Companies continue to build confidence in COVID-19 vaccines and fight disinformation globally. For instance, Africa has a very young population and, unfortunately, a large proportion of the population does not see the virus as a big threat. Companies should therefore continue to share real-world vaccine effectiveness and safety data, and leverage their market research expertise, as well as their behaviour and attitude changes experts to support NGOs on the ground working on public vaccine education campaigns.
Each and every country faces unique challenges in rolling out COVID-19 vaccination. By working together, these can be overcome. For this reason, IFPMA and other key industry associations recently published their three priorities to urgently increase access to COVID-19 vaccines outlining what innovative biopharmaceutical companies commit to focus on and work with others to support countries as they mobilize to execute national vaccine rollouts and remove barriers to the efficient distribution and administration of vaccine doses so that they reach those who need them most.
2. Contribute to the equitable distribution of COVID-19 vaccine doses
Over the past six months, governments that had significant domestic supplies of COVID-19 vaccines have increasingly shared them with low- and lower-middle-income countries (LMICs). At the same time, vaccine manufacturers have continued to ramp up production, including through voluntary licensing and technology transfer.
Today, we continue to work to improve dose sharing in a responsible and timely way, expanding efforts to make uncommitted vaccine doses available to prioritized populations and to avoid waste due to short vaccines shelf lives. Companies are gathering data on multiple vaccine batches over time and submit these data to regulatory agencies for approval of the expiration extension. This will provide pharmacies, doctors’ offices, and vaccination centres with greater flexibility in managing and maintaining vaccine distribution and supply.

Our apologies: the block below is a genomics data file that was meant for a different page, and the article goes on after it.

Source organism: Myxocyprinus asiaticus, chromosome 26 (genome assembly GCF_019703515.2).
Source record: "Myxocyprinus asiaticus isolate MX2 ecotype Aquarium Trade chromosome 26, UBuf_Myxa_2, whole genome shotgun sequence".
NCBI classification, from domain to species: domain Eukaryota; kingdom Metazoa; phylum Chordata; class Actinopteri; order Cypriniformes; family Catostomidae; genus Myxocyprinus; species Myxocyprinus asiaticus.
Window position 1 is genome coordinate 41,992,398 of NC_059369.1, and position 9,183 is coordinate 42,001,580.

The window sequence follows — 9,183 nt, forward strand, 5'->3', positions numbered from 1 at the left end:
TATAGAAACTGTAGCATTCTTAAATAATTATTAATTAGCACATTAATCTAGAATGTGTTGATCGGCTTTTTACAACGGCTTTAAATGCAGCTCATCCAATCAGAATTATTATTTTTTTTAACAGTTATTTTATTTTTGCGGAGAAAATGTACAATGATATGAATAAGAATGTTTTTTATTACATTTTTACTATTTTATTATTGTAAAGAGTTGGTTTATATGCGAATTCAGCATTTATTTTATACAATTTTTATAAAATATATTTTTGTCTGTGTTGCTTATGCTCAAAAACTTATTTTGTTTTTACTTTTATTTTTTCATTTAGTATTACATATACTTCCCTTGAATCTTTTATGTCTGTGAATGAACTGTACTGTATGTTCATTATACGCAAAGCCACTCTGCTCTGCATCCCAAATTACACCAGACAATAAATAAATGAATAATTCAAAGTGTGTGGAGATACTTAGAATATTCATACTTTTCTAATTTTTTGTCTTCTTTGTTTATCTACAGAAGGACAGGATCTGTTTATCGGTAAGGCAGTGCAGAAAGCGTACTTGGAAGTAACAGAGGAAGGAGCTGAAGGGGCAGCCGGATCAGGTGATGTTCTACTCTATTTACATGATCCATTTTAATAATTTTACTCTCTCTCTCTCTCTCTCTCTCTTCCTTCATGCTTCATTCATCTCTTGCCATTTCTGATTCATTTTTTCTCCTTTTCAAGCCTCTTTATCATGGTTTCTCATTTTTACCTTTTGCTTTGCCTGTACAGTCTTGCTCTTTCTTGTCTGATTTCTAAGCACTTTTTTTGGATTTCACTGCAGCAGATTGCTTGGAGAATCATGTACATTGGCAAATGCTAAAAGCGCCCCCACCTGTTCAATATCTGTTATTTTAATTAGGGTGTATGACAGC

Doses need to be shared and delivered in a reliable manner. Only in this way can we avoid waste and make sure that everybody who needs a vaccine gets it.
3. Continue to drive innovation
COVID-19 vaccines were developed in record time. However, as the virus continues to evolve, research and development must too – not only to address logistical issues in storage, thermostability, delivery and administration but also to develop the next generation of COVID-19 vaccines.
Our companies are committed to making vaccines more stable and easier to use, as well as optimising production. They are also developing variant-specific vaccines, and exploring ways to develop pan-coronavirus vaccines, as well as vaccines that protect against COVID-19 and other viruses in one dose. Together, we thrive to enhance the manufacturing process, shortening delivery timelines and expanding the supply network.
Turning vaccines into vaccinations
Vaccinating the world against COVID-19 is a colossal global challenge, but our efforts so far – in just two years – show it’s not impossible. These three priorities create a framework that can help the world achieve our common goal: bringing the pandemic to an end, for everyone, everywhere.
We believe that, to achieve an improvement in vaccine equity, all stakeholders, including manufacturers, governments, international institutions, and other non-governmental organizations, must redouble efforts. We all must support countries as they mobilize to execute national vaccine rollouts.
We are ready and determined to work together to enable lower-resource countries to vaccinate and protect their populations from COVID-19, removing every barrier that stands in their way.